In one of the stranger research projects I’ve encountered in awhile, French scientists reported on why in the sport of discus throwing, athletes tend to feel more dizzy than those who hammer throw.
Whether discus or hammer throwing, both require spinning on part of the athlete before letting the discus/hammer go for long distances.
59% report dizziness with discus throwing, but none with hammer throwing. Why?
This occurred even among athletes who did both sports eliminating individual susceptibilities to dizziness.
Based on slow-motion video analysis, it was conjectured that Read more »
*This blog post was originally published at Fauquier ENT Blog*
It’s boring to try to ferret out reliable health information from dry medical journals. It’s easier and more fun to watch a movie. A new movie promises to change the way you think about your health. To bring you breakthroughs that will transform your understanding of how to get well and stay well. To share the discoveries of leading researchers and health practitioners about miracle cures that traditional medicine can’t explain.
If this makes your baloney detector light up, good for you!
The Living Matrix: A Film on the New Science of Healing is an atrociously bad movie that falls squarely in the tradition of What the Bleep Do We Know? In his book Nonsense on Stilts, Massimo Pigliucci characterized the “Bleep” movie as “one of the most spectacular examples of a horribly tangled mess of science and nonsense,” and this new movie is more of the same. Bleep was just silly, but The Living Matrix is potentially dangerous because it might persuade patients to make poor decisions about their medical care. Read more »
*This blog post was originally published at Science-Based Medicine*
It’s all too easy to try and quantify everything in medicine. We are, after all, under the widely held delusion that medicine is like physics. A thing that follows fixed, predictable mathematical models. A thing reproducible if only algorithm A is followed for this disease and algorithm B is followed for that disease.
This belief is also held by the government, which doesn’t want to pay for readmissions or mistakes. Because it is believed that all things in medicine can be known from an exam, some labs, some tests, and some studies.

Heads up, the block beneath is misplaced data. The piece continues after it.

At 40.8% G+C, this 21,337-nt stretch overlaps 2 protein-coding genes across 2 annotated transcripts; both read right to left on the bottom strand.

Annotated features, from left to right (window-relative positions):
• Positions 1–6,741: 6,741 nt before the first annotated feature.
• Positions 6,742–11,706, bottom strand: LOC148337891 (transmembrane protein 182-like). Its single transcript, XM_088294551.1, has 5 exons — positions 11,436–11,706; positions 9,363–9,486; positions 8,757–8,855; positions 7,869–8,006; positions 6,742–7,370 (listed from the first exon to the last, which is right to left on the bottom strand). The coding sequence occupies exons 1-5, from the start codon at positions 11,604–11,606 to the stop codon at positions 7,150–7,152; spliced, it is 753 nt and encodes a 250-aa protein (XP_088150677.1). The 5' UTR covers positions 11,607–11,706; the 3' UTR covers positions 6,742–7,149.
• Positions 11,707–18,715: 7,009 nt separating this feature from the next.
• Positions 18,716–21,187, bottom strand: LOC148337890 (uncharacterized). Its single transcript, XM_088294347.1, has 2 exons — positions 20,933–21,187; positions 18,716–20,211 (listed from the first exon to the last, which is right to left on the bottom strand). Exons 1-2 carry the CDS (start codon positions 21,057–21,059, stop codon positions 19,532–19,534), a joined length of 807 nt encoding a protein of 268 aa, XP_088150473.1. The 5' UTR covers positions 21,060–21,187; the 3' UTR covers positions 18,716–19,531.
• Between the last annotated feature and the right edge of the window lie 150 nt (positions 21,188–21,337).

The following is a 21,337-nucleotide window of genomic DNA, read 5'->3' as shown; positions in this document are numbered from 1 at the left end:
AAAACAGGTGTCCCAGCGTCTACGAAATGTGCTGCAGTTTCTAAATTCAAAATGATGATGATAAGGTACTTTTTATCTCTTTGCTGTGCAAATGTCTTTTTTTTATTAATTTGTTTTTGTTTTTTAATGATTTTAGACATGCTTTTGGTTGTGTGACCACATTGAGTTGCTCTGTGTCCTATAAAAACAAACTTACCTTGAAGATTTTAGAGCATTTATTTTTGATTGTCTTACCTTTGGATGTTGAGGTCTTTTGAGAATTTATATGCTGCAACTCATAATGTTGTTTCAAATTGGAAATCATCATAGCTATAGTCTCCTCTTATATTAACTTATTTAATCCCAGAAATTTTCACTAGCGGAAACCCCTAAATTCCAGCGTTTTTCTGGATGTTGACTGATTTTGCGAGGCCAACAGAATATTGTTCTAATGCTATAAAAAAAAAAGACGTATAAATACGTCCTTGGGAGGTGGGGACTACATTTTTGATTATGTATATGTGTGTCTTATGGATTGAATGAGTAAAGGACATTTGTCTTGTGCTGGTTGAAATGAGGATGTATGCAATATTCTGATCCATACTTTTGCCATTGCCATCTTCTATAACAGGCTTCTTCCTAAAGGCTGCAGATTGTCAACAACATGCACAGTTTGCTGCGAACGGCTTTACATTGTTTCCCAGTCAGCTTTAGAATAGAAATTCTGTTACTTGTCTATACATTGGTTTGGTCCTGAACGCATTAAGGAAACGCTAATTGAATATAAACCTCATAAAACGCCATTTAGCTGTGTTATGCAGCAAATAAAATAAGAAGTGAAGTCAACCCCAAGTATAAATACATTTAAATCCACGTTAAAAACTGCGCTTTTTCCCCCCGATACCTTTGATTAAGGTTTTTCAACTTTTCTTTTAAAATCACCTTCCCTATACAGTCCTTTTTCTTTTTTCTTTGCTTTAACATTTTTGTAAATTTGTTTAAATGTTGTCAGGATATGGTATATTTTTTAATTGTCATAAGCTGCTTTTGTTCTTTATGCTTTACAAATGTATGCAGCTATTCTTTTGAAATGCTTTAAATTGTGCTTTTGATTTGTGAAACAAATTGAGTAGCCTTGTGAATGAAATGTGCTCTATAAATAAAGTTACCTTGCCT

Nevertheless, things happen. Disease are transmitted in public or by families. Medications don’t always work. Bodies change. Bodies age. Humans are non-compliant. Humans are suffering from physiologic phenomena we can’t yet comprehend. Viruses are synergistic with other diseases.
The immunity of our patients is affected by their happiness, their diet, their work history, their family. The algorithms necessary to make medicine anything like physics would be mathematically beyond comprehension. Read more »
*This blog post was originally published at edwinleap.com*
Next Monday, the Nobel Foundation will announce the winner(s) of this year’s Nobel Prize in Physiology or Medicine. In the following two days, two more Nobels will be revealed: in Physics and in Chemistry. Because of the success of last year’s inaugural Guess-A-Nobel Contest, we decided we’ll repeat this event annually until there is no more science worthy of the prize. This year we’re giving out three 8GB Apple iPod Touch devices to those who correctly guess in each of the three science categories. Because we profile a good deal of apps for the iPhone/Touch platform, we thought this might be a useful tool beside all the fun it can provide on the off time. Furthermore, if someone does manage to guess all three correctly, he or she will be getting the souped-up 64 GB version of the iPod device with all the trimmings.
Here are the rules of the game: Read more »
*This blog post was originally published at Medgadget*